“No horse wakes up the in the morning and decides, ‘today is the day I’m going to be naughty’. Problem behaviour is their way of asking for help.”
Most horses want to please, so if yours is presenting with behaviour that’s out of character, Vicki Wilson Equine Therapy can help reset the balance. It’s a hands-on methodology which blends chiropractic and muscle work to enhance a horse’s wellbeing and performance. Vicki’s aim is to share practical advice and sharp insights via her workshops that lead directly to happier horses and a better connection between horse and rider.See Upcoming workshops
Vicki's unique form of therapy finds and treats the soreness that is often the cause of symptoms such as bucking, rearing, or being head-shy.
Behavioural problems are common regardless of riding genre or type of horse. Horses are inherently similar in the way they respond to treatment, but Vicki always assesses each animal she works with in a workshop on an individual basis.
“Horses are inherently honest. They’re trying to tell you something, so it doesn’t make sense to punish them,” says Vicki. “We need to look instead for the underlying cause of the problem behaviour and fix it so they can be the best they can be. In many cases, horses can get back to being happy, healthy and able to work at peak performance after a single workshop.”
Vicki Wilson Equine Therapy workshops can be booked in advance at your premises, or at an appropriate local venue. Vicki only works with horses in group scenarios where she can maximise the numbers of horses she can help (no more than ten). Spectators are encouraged.
Vicki’s process has been developed over two decades of riding, caring for and working with horses, but in brief, you can expect her to:
*Some horses have problems that are not muscle/joint related and in such cases Vicki will provide you with useful information you can take to your vet.
Results can be immediate (and quite spectacular) but will almost always need more input from you. Each owner will be left with full instructions for ongoing exercises for their horse which, if adhered to, should ensure a complete recovery in most cases.
Behavioural problems which need a bit of detective work include:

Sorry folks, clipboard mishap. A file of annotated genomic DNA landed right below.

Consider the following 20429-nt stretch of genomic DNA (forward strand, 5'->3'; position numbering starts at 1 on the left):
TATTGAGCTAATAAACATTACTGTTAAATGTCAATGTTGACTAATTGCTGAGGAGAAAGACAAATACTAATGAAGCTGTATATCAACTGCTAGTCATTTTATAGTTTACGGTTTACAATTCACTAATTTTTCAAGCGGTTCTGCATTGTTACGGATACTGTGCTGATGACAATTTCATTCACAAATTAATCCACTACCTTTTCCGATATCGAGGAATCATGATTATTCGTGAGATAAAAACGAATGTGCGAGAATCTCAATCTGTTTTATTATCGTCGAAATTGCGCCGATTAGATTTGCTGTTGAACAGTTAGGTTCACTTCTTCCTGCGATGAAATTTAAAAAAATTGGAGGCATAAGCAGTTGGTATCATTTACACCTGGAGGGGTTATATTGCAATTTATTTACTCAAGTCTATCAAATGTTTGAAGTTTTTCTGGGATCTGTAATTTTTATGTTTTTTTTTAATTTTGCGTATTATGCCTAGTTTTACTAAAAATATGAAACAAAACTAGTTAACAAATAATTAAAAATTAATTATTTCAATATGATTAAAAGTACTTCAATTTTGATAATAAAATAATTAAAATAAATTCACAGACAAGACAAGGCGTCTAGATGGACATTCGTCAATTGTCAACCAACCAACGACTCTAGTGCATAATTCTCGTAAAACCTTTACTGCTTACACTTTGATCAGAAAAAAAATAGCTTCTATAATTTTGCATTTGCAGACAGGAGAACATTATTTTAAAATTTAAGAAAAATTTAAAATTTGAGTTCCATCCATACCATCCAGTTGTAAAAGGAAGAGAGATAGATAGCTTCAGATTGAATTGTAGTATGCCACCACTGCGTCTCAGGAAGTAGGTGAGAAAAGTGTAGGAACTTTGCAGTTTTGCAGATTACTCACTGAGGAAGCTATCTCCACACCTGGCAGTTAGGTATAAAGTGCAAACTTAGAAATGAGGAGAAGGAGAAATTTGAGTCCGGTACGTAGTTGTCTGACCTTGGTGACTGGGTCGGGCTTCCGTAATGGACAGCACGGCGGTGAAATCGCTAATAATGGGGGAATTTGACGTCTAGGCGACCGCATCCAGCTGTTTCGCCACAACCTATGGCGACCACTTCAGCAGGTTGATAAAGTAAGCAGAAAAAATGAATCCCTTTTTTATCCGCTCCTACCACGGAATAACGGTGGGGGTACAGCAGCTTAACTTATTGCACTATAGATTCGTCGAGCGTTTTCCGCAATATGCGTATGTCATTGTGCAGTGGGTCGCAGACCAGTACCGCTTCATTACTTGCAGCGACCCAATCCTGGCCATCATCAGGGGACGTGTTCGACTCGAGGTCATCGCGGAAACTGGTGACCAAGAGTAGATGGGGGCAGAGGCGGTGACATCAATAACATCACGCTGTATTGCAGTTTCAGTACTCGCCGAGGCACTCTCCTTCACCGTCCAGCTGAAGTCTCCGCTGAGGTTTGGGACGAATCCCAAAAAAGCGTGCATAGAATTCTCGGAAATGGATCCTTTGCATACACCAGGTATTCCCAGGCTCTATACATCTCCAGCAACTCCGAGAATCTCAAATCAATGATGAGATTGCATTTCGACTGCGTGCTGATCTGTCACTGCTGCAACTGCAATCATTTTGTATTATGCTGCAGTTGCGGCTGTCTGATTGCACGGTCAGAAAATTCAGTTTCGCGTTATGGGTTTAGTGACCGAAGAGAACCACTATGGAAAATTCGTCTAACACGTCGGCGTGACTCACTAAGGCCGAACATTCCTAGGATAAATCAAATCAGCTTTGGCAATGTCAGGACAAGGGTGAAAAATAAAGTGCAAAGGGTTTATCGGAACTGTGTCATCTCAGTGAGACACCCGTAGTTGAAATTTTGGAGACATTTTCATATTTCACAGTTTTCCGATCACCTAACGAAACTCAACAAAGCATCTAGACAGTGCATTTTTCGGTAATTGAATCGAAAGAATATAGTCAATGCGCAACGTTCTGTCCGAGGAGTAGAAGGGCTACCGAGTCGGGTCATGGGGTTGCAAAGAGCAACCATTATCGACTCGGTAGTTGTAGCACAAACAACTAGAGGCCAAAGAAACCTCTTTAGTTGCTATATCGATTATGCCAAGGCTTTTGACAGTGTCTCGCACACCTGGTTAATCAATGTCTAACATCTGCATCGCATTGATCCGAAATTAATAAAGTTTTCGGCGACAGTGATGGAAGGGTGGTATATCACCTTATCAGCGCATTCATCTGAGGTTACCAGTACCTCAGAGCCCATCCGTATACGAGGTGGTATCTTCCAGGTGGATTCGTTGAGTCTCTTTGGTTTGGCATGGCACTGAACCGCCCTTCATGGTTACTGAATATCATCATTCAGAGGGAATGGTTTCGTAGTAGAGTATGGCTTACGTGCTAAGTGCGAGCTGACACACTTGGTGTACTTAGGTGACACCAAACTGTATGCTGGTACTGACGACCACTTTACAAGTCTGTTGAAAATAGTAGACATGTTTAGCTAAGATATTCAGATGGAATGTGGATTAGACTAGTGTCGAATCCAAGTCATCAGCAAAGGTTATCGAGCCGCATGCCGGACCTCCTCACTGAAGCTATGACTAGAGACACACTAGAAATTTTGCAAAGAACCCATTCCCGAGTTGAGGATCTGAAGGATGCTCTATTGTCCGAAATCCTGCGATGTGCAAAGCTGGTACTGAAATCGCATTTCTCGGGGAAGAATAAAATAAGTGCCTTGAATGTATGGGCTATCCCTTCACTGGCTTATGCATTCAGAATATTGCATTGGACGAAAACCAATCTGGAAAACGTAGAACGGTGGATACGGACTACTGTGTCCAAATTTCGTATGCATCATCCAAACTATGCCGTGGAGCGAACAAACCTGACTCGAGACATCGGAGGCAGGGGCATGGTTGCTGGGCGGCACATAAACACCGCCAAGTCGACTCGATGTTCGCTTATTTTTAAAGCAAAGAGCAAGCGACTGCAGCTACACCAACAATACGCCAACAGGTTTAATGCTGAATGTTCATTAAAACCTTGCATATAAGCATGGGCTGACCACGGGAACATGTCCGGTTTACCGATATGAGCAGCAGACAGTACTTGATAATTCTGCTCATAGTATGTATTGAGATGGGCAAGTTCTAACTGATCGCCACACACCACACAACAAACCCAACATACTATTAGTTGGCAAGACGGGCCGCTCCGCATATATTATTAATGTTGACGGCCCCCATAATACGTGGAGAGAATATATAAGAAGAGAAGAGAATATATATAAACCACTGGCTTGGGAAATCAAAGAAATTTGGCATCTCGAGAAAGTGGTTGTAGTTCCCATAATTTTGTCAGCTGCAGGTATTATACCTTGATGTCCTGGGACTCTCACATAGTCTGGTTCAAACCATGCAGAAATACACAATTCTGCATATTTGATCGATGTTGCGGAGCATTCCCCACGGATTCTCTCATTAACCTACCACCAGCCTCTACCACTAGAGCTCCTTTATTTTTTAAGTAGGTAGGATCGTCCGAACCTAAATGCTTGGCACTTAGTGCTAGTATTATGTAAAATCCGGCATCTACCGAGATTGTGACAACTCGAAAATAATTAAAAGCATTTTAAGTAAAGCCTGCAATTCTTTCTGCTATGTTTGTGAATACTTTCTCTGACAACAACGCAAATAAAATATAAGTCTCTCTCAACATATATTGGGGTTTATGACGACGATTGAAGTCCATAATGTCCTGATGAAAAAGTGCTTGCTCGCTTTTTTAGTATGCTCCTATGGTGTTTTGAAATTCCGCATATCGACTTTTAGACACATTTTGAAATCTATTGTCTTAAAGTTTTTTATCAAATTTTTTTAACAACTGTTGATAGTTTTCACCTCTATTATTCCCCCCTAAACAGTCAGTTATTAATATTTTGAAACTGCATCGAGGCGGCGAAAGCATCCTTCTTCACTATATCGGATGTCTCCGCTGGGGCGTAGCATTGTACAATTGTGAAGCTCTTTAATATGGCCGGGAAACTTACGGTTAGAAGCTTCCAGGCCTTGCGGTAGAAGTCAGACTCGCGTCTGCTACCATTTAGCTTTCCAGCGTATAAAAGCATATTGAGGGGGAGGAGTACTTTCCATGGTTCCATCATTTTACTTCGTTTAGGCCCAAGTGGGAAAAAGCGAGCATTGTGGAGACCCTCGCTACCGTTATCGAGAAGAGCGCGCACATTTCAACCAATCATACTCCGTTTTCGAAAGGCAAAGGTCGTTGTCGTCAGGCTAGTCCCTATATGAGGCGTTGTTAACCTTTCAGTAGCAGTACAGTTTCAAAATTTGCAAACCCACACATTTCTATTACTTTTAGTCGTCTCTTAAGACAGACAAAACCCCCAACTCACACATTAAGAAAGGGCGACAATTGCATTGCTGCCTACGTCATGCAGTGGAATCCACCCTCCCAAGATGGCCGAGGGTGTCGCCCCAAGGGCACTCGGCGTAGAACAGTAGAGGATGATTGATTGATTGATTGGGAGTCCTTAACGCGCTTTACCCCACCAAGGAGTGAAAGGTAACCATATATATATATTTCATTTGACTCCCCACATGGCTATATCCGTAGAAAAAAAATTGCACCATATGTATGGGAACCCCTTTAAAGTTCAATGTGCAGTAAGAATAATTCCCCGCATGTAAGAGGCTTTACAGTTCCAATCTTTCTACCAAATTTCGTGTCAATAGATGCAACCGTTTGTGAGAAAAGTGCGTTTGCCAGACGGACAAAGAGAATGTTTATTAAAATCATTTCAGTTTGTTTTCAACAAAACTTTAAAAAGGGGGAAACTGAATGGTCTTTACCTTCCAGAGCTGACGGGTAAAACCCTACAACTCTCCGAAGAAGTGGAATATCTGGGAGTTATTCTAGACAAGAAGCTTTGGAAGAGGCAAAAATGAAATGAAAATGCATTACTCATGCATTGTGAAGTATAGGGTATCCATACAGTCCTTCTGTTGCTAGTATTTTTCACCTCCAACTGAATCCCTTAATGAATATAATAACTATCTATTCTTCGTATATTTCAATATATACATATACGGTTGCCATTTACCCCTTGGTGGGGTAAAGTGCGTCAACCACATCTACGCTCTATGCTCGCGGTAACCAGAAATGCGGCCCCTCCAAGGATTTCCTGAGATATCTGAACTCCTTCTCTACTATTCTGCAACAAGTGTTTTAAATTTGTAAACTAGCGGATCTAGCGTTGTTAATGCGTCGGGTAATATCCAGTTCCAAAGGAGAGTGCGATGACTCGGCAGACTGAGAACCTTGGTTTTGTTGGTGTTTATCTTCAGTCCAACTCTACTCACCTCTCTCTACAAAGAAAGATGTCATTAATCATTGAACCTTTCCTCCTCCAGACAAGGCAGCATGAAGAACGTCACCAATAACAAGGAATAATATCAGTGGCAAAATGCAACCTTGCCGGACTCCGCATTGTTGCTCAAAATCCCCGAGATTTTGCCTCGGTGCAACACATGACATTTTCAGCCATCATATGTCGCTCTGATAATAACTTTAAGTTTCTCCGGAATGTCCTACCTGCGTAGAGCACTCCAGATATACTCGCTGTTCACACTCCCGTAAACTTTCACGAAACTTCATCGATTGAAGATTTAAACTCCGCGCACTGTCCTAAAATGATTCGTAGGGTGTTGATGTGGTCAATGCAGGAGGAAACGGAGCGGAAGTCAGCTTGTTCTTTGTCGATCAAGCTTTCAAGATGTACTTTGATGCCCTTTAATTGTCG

Physical problems which are easier to pinpoint, include:
Workshops can run over one, two, or three days, beginning at 9am each day and finishing around 3-4pm.
Discussion topics include teeth management, foot balance, the importance of saddle fit, sheath cleaning, massage and some basic techniques that attendees can take home with them.
To run the workshop, I need an all-weather facility – a covered round yard or arena. Before confirming a venue, I ask to see photos of the facility to make sure it is suitable. We want all spectators to have a clear view of the horses being worked.
I video each workshop for my content library and there is a video and photography-free policy on all sessions. The reason for this policy is animal welfare – some of the techniques I use can do more harm than good if viewed online and then used incorrectly. It’s a case of ‘don’t try this at home’.
“Hi Vicki, I just wanted you to know that I’ve been riding Sadie and she has been a star, but today she was incredible – she feels even better than she did before she got the splint! Sparky is also going really well and they both feel so happy. Thank you so much for approaching us when you saw them at the North Island Champs – it’s made such a huge difference for my horses’ wellbeing and my relationship with them. Hope your horses, family and shoulder are all doing well.”
“Vicki is such an awesome kind horse woman. She kindly helped us out at short notice with our pony who's been suffering from a sore back and wither. We've seen a huge improvement since his treatment and his back is getting stronger every day. She even threw in a spontaneous self loading lesson as we were leaving her property. Now our pony just trots onto our float without hesitation.”
"Thank you so much for assessing and adjusting Toby. He is like a new horse today. No tail swishing, kicking out or taking off after the jumps. It has been a real eye-opener about owning and understanding horses. I massaged him yesterday and today and it will now become a part of our daily routine. Treating him like an athlete never crossed my mind but is so important."
Before I took Ronnie to Vicki’s clinic, I had given up hope on us. I don’t know what I would have done with Ronnie had I not gone. I’m just so happy to have my dream horse back. For that I cannot thank Vicki enough.
Massage is an important component of equine therapy. I’ve put together a series of videos showcasing how, and why, we massage certain areas of the horse’s body. In this week’s video, I show you how to massage the head of a sensitive young mare.
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